Organized in Paris, France, July 4, 1784
Rendered dormant, August 10, 1792
Reorganized in Paris, July 4, 1925
Readmitted as a constituent society by the General Society, December 31, 1925
On July 4, 1784, exactly eight years after America declared its independence, the French Society was established at a meeting at the Paris residence of Charles Hector, comte d'Estaing. The French Society was the fourteenth and last constituent society to organize. Its first officers were the comte d'Estaing, president, and Jean-Baptiste Donatien de Vimeur, comte de Rochambeau, vice president. Pierre Charles L'Enfant and Marie-Joseph Gilbert du Motier, marquis de Lafayette, both French volunteers in the Continental Army, also devoted significant energy to establish the French Society.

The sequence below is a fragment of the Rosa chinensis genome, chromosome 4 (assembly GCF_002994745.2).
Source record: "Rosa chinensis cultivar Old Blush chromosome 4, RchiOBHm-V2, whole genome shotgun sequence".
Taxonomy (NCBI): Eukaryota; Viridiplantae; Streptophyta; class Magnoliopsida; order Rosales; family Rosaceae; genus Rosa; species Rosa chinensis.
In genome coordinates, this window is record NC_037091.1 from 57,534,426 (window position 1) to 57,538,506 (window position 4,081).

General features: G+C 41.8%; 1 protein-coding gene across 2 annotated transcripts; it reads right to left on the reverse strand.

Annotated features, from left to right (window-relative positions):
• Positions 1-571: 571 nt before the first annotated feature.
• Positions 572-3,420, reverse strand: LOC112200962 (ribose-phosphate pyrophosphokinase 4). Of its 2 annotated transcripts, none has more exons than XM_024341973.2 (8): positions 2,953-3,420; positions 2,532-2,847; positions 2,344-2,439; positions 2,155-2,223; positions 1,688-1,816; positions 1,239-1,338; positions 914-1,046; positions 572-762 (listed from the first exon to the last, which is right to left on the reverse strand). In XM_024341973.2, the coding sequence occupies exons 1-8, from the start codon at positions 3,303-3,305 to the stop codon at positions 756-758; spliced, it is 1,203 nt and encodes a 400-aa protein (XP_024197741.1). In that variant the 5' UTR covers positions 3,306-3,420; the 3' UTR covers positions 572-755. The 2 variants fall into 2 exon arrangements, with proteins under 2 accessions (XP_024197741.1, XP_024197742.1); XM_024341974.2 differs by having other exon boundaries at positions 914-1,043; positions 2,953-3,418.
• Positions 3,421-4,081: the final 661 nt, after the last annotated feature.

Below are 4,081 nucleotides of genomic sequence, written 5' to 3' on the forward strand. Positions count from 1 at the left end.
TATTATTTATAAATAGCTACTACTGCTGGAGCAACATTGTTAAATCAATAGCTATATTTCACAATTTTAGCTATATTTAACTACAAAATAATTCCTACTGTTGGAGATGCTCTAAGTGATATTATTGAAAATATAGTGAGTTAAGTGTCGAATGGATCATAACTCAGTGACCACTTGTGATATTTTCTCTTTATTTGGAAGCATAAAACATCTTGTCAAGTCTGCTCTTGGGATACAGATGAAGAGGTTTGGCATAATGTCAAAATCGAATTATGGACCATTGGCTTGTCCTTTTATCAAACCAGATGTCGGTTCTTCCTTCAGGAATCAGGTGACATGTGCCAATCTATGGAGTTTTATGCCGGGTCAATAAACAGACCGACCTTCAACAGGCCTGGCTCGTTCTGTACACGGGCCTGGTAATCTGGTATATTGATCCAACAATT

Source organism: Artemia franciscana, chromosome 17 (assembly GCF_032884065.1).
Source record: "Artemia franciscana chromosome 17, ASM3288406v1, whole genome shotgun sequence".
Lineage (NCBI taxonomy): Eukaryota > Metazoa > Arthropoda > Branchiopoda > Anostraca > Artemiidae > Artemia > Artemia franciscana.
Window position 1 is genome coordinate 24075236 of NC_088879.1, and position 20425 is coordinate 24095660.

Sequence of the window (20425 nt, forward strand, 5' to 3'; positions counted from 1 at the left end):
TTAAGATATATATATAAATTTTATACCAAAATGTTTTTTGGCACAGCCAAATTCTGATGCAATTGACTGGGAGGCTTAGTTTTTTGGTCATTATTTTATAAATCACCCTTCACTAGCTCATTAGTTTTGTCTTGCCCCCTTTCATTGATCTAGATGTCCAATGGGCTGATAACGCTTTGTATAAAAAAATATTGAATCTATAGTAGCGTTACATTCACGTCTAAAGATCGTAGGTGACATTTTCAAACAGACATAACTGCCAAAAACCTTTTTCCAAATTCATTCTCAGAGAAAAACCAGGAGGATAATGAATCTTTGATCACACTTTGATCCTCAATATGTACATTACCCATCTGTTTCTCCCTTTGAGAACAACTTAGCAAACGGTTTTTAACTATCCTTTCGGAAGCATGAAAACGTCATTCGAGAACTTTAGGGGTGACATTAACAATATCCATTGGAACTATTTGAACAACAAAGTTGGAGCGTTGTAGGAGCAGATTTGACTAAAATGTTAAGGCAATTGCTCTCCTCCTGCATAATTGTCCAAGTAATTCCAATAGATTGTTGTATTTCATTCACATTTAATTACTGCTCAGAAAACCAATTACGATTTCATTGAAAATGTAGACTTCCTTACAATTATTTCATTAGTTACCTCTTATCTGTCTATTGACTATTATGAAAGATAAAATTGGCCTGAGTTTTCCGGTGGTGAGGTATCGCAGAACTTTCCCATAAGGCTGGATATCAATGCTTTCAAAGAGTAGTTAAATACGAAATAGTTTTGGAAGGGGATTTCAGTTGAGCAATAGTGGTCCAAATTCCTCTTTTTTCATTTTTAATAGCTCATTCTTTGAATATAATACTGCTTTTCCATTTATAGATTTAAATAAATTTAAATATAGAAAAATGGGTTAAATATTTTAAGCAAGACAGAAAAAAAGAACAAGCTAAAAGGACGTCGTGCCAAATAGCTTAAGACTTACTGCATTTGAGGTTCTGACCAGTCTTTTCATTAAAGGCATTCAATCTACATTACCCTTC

King Louis XVI became patron of the Society in France, granting permission for his subjects to wear the Eagle insignia and approving all claims of membership from French officers. More than two hundred officers who served in the Revolutionary War with the French army or navy, or with the Continental Army under commissions granted by Congress, ultimately became original members of the French Society.
Its association with the king and other royal orders cast suspicion on the French Society during the French Revolution, and the group was abolished by 1794. At least a dozen original French members of the Society were killed or imprisoned during the Reign of Terror, including its president, Admiral d'Estaing. Efforts to reorganize the French Society began in 1881, and it was readmitted to the General Society in 1925.